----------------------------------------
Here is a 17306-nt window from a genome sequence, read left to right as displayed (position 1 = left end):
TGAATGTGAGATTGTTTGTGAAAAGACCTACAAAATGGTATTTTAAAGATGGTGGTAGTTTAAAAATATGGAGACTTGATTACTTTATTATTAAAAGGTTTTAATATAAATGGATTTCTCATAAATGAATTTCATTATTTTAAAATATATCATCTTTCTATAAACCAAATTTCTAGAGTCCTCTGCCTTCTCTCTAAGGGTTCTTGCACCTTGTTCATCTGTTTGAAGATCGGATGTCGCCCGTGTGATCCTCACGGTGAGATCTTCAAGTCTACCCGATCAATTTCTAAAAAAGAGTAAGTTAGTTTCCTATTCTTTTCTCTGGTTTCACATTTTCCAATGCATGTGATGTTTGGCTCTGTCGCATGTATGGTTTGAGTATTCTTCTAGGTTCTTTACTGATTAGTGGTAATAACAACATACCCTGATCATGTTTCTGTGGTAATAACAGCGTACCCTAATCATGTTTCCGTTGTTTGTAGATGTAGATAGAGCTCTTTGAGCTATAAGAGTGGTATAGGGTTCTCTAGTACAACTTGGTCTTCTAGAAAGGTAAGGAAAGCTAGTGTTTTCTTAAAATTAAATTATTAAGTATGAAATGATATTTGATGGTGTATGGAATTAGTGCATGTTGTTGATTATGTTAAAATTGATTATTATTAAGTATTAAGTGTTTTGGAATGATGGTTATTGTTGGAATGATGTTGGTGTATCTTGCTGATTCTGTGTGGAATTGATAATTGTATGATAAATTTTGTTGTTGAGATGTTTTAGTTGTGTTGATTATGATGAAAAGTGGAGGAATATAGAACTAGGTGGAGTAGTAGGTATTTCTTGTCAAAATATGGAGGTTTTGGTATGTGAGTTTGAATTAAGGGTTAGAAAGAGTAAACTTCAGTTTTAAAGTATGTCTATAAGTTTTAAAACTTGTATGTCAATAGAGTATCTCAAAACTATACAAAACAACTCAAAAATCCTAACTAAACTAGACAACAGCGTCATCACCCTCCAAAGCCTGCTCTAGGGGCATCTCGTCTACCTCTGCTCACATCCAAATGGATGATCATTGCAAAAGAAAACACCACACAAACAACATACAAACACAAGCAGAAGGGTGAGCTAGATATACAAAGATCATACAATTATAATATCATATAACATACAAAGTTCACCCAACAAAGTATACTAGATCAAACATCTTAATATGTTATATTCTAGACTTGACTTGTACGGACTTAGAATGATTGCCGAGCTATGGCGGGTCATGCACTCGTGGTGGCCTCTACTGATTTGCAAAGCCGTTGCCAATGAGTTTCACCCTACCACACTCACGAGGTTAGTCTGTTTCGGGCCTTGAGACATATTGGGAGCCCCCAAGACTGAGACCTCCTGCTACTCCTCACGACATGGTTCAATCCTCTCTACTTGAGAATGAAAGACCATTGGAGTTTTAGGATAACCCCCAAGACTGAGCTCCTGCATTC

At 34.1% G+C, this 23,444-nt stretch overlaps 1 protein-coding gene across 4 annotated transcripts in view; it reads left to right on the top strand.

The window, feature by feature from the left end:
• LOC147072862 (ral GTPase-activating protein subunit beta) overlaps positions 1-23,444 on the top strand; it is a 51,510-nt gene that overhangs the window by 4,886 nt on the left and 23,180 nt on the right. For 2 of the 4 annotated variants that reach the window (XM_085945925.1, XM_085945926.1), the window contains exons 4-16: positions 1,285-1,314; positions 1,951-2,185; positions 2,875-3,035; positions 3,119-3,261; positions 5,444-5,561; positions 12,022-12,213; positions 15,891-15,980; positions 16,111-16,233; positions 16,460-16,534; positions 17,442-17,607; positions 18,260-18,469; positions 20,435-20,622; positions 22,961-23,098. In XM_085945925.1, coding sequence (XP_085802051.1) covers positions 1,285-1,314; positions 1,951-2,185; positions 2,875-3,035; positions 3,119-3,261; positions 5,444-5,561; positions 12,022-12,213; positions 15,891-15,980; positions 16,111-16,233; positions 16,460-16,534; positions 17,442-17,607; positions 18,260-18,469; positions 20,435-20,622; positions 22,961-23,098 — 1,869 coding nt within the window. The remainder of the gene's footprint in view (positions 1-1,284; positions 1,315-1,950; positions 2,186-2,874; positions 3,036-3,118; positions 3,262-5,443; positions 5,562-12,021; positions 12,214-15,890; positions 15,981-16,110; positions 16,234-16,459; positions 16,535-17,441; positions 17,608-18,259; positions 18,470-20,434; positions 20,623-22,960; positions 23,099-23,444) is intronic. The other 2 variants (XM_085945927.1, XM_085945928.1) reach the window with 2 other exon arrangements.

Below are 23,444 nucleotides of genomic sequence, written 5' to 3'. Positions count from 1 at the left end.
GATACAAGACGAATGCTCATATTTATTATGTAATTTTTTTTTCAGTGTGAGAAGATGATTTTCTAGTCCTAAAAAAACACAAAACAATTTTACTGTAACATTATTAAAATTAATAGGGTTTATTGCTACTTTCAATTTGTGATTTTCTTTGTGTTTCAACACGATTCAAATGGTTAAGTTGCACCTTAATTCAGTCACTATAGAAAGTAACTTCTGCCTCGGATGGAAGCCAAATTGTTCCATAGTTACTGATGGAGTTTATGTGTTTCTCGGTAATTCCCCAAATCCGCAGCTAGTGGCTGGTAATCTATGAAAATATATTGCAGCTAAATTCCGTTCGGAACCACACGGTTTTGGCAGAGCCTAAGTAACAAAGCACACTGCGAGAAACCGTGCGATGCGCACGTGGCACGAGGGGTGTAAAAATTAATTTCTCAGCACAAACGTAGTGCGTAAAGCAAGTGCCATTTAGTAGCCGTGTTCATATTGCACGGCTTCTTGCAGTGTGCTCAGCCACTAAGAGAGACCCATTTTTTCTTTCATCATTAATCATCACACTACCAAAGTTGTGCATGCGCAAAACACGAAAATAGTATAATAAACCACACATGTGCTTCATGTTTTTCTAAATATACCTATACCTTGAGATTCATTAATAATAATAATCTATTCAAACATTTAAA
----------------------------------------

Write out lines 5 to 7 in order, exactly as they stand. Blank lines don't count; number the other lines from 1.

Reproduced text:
• LOC147072862 (ral GTPase-activating protein subunit beta) overlaps positions 1-23,444 on the top strand; it is a 51,510-nt gene that overhangs the window by 4,886 nt on the left and 23,180 nt on the right. For 2 of the 4 annotated variants that reach the window (XM_085945925.1, XM_085945926.1), the window contains exons 4-16: positions 1,285-1,314; positions 1,951-2,185; positions 2,875-3,035; positions 3,119-3,261; positions 5,444-5,561; positions 12,022-12,213; positions 15,891-15,980; positions 16,111-16,233; positions 16,460-16,534; positions 17,442-17,607; positions 18,260-18,469; positions 20,435-20,622; positions 22,961-23,098. In XM_085945925.1, coding sequence (XP_085802051.1) covers positions 1,285-1,314; positions 1,951-2,185; positions 2,875-3,035; positions 3,119-3,261; positions 5,444-5,561; positions 12,022-12,213; positions 15,891-15,980; positions 16,111-16,233; positions 16,460-16,534; positions 17,442-17,607; positions 18,260-18,469; positions 20,435-20,622; positions 22,961-23,098 — 1,869 coding nt within the window. The remainder of the gene's footprint in view (positions 1-1,284; positions 1,315-1,950; positions 2,186-2,874; positions 3,036-3,118; positions 3,262-5,443; positions 5,562-12,021; positions 12,214-15,890; positions 15,981-16,110; positions 16,234-16,459; positions 16,535-17,441; positions 17,608-18,259; positions 18,470-20,434; positions 20,623-22,960; positions 23,099-23,444) is intronic. The other 2 variants (XM_085945927.1, XM_085945928.1) reach the window with 2 other exon arrangements.

Below are 23,444 nucleotides of genomic sequence, written 5' to 3'. Positions count from 1 at the left end.
GATACAAGACGAATGCTCATATTTATTATGTAATTTTTTTTTCAGTGTGAGAAGATGATTTTCTAGTCCTAAAAAAACACAAAACAATTTTACTGTAACATTATTAAAATTAATAGGGTTTATTGCTACTTTCAATTTGTGATTTTCTTTGTGTTTCAACACGATTCAAATGGTTAAGTTGCACCTTAATTCAGTCACTATAGAAAGTAACTTCTGCCTCGGATGGAAGCCAAATTGTTCCATAGTTACTGATGGAGTTTATGTGTTTCTCGGTAATTCCCCAAATCCGCAGCTAGTGGCTGGTAATCTATGAAAATATATTGCAGCTAAATTCCGTTCGGAACCACACGGTTTTGGCAGAGCCTAAGTAACAAAGCACACTGCGAGAAACCGTGCGATGCGCACGTGGCACGAGGGGTGTAAAAATTAATTTCTCAGCACAAACGTAGTGCGTAAAGCAAGTGCCATTTAGTAGCCGTGTTCATATTGCACGGCTTCTTGCAGTGTGCTCAGCCACTAAGAGAGACCCATTTTTTCTTTCATCATTAATCATCACACTACCAAAGTTGTGCATGCGCAAAACACGAAAATAGTATAATAAACCACACATGTGCTTCATGTTTTTCTAAATATACCTATACCTTGAGATTCATTAATAATAATAATCTATTCAAACATTTAAA